It was hard to square the Black Kids' perf at the El Rey on Tuesday night with all the controversy the band has engendered online. But the band that clambered onstage was so unsubstantial that it was hard to believe they could inspire such strong responses, whether to praise or to bury.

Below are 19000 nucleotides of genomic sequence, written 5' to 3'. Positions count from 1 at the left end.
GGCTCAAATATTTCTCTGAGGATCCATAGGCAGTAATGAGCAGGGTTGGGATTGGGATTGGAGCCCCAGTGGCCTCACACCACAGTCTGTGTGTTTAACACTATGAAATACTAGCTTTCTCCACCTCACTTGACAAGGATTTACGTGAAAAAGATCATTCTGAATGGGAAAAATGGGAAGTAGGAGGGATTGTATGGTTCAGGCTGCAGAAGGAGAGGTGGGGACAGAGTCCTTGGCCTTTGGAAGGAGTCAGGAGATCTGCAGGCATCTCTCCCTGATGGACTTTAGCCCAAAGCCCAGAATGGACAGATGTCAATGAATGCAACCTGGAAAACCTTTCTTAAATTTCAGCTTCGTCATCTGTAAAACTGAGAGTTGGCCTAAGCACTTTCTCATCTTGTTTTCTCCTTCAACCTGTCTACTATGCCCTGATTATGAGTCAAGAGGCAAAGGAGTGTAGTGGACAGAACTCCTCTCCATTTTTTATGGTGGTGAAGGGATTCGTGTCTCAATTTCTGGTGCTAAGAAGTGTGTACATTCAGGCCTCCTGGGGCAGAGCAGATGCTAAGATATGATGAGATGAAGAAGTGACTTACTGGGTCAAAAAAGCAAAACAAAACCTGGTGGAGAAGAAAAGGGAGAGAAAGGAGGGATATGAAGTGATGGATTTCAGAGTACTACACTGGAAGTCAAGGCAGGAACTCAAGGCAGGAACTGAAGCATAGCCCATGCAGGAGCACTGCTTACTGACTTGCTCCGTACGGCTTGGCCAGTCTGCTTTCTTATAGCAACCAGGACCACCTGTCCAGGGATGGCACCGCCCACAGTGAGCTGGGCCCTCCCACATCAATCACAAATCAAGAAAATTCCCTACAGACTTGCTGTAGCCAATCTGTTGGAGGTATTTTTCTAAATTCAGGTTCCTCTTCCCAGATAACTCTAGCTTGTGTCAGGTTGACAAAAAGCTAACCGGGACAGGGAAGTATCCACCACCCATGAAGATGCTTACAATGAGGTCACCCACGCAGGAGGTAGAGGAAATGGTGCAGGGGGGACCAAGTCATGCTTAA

It was hard to square the Black Kids’ perf at the El Rey on Tuesday night with all the controversy the band has engendered online. The Jacksonville, Fla., quintet was the toast of the music blogs last year; more recently, even before their debut, “Partie Traumatic” (Almost Gold/Columbia), was released last week, the same bloggers were running away from their creation as if it were radioactive. But the band that clambered onstage was so unsubstantial that it was hard to believe they could inspire such strong responses, whether to praise or to bury.Yes, last year’s “I’m Not Gonna Teach Your Boyfriend How to Dance with You”– the final song of their set (and a good thing, too, as around two-thirds of the aud streamed out when it was done, not waiting for the encore) — grafted the Cure (lead singer Reggie Youngblood’s thin, whiny vocals) onto the B-52’s (the boy/girl call-and-response chorus) with a bubbly, amateurish charm. But the rest of the mercifully brief (50 minutes, including encore) set was filled with songs that were equally amateurish but much less charming. Black Kids are surprisingly flat-footed for an act that wants to be considered a party band. The rhythm section favors a stiff heavy plod, and there’s little melodic variety between songs. Youngblood’s Robert Smith-meets-the-Smiths approach wears quickly, and the songs — with their intimations of perversity and tossed away gender-bending — trade in the same kind of feckless naughtiness as their name. (For the record, only Youngblood and his sister, Ali, are black, although calling a band so relentlessly unfunky “Black Kids” might constitute a hate crime in certain precincts.) Perhaps if Black Kids had been given time, they might have developed into something interesting. And the bands that bloggers champion have been an uneven lot — for every Arcade Fire, there’s been a Clap Your Hands Say Yeah. If nothing else, the Black Kids experience proves that Internet music scribes are a species who will eat their young.